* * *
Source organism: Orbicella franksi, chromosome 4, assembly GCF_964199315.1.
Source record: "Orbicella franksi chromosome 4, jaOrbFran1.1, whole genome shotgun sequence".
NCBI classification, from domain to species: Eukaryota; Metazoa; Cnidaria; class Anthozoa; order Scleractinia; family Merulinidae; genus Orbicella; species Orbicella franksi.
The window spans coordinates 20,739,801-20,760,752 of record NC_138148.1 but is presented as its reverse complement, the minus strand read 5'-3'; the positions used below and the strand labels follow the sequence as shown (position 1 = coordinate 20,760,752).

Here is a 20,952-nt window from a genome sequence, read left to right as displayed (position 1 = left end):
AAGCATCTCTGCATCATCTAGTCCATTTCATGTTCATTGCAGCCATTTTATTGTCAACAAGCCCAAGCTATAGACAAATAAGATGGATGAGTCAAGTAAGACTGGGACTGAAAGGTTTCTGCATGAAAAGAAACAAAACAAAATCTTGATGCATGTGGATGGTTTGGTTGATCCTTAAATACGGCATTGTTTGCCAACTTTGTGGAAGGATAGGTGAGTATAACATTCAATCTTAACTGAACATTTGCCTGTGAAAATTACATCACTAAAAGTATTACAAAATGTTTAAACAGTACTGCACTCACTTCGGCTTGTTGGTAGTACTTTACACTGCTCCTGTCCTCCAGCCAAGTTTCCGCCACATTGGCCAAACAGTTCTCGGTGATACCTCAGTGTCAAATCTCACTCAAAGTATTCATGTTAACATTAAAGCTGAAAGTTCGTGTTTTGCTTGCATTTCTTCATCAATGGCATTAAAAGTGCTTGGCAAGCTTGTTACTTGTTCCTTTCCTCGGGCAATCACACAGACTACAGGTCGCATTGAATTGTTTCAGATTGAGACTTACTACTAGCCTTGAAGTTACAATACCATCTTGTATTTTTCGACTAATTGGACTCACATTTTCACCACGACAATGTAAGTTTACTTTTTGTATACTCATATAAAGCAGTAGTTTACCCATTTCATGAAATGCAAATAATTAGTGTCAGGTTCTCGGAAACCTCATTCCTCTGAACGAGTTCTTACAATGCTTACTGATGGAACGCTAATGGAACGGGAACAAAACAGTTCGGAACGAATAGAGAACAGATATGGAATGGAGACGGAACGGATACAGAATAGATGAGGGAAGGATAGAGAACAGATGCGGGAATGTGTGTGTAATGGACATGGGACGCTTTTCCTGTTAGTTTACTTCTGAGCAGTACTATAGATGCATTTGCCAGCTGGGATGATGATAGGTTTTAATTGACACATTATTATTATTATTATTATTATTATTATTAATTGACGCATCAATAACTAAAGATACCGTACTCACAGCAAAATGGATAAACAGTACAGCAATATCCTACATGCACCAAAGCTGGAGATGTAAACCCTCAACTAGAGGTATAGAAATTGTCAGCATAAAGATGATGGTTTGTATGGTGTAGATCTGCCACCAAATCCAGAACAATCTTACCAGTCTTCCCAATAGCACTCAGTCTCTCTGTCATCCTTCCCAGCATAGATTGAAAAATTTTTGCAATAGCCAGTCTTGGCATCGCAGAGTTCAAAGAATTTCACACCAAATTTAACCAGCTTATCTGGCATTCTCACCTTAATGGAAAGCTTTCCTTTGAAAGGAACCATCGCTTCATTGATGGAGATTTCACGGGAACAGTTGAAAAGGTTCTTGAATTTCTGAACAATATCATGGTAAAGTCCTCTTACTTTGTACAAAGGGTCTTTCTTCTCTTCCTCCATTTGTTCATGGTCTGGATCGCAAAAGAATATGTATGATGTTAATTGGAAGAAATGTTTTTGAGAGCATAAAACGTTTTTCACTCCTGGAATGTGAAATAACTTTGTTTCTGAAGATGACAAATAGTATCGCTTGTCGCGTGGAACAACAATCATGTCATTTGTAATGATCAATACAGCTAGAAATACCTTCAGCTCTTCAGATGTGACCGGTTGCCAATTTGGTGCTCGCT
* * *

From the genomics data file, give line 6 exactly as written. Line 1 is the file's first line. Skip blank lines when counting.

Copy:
AAGCATCTCTGCATCATCTAGTCCATTTCATGTTCATTGCAGCCATTTTATTGTCAACAAGCCCAAGCTATAGACAAATAAGATGGATGAGTCAAGTAAGACTGGGACTGAAAGGTTTCTGCATGAAAAGAAACAAAACAAAATCTTGATGCATGTGGATGGTTTGGTTGATCCTTAAATACGGCATTGTTTGCCAACTTTGTGGAAGGATAGGTGAGTATAACATTCAATCTTAACTGAACATTTGCCTGTGAAAATTACATCACTAAAAGTATTACAAAATGTTTAAACAGTACTGCACTCACTTCGGCTTGTTGGTAGTACTTTACACTGCTCCTGTCCTCCAGCCAAGTTTCCGCCACATTGGCCAAACAGTTCTCGGTGATACCTCAGTGTCAAATCTCACTCAAAGTATTCATGTTAACATTAAAGCTGAAAGTTCGTGTTTTGCTTGCATTTCTTCATCAATGGCATTAAAAGTGCTTGGCAAGCTTGTTACTTGTTCCTTTCCTCGGGCAATCACACAGACTACAGGTCGCATTGAATTGTTTCAGATTGAGACTTACTACTAGCCTTGAAGTTACAATACCATCTTGTATTTTTCGACTAATTGGACTCACATTTTCACCACGACAATGTAAGTTTACTTTTTGTATACTCATATAAAGCAGTAGTTTACCCATTTCATGAAATGCAAATAATTAGTGTCAGGTTCTCGGAAACCTCATTCCTCTGAACGAGTTCTTACAATGCTTACTGATGGAACGCTAATGGAACGGGAACAAAACAGTTCGGAACGAATAGAGAACAGATATGGAATGGAGACGGAACGGATACAGAATAGATGAGGGAAGGATAGAGAACAGATGCGGGAATGTGTGTGTAATGGACATGGGACGCTTTTCCTGTTAGTTTACTTCTGAGCAGTACTATAGATGCATTTGCCAGCTGGGATGATGATAGGTTTTAATTGACACATTATTATTATTATTATTATTATTATTATTAATTGACGCATCAATAACTAAAGATACCGTACTCACAGCAAAATGGATAAACAGTACAGCAATATCCTACATGCACCAAAGCTGGAGATGTAAACCCTCAACTAGAGGTATAGAAATTGTCAGCATAAAGATGATGGTTTGTATGGTGTAGATCTGCCACCAAATCCAGAACAATCTTACCAGTCTTCCCAATAGCACTCAGTCTCTCTGTCATCCTTCCCAGCATAGATTGAAAAATTTTTGCAATAGCCAGTCTTGGCATCGCAGAGTTCAAAGAATTTCACACCAAATTTAACCAGCTTATCTGGCATTCTCACCTTAATGGAAAGCTTTCCTTTGAAAGGAACCATCGCTTCATTGATGGAGATTTCACGGGAACAGTTGAAAAGGTTCTTGAATTTCTGAACAATATCATGGTAAAGTCCTCTTACTTTGTACAAAGGGTCTTTCTTCTCTTCCTCCATTTGTTCATGGTCTGGATCGCAAAAGAATATGTATGATGTTAATTGGAAGAAATGTTTTTGAGAGCATAAAACGTTTTTCACTCCTGGAATGTGAAATAACTTTGTTTCTGAAGATGACAAATAGTATCGCTTGTCGCGTGGAACAACAATCATGTCATTTGTAATGATCAATACAGCTAGAAATACCTTCAGCTCTTCAGATGTGACCGGTTGCCAATTTGGTGCTCGCT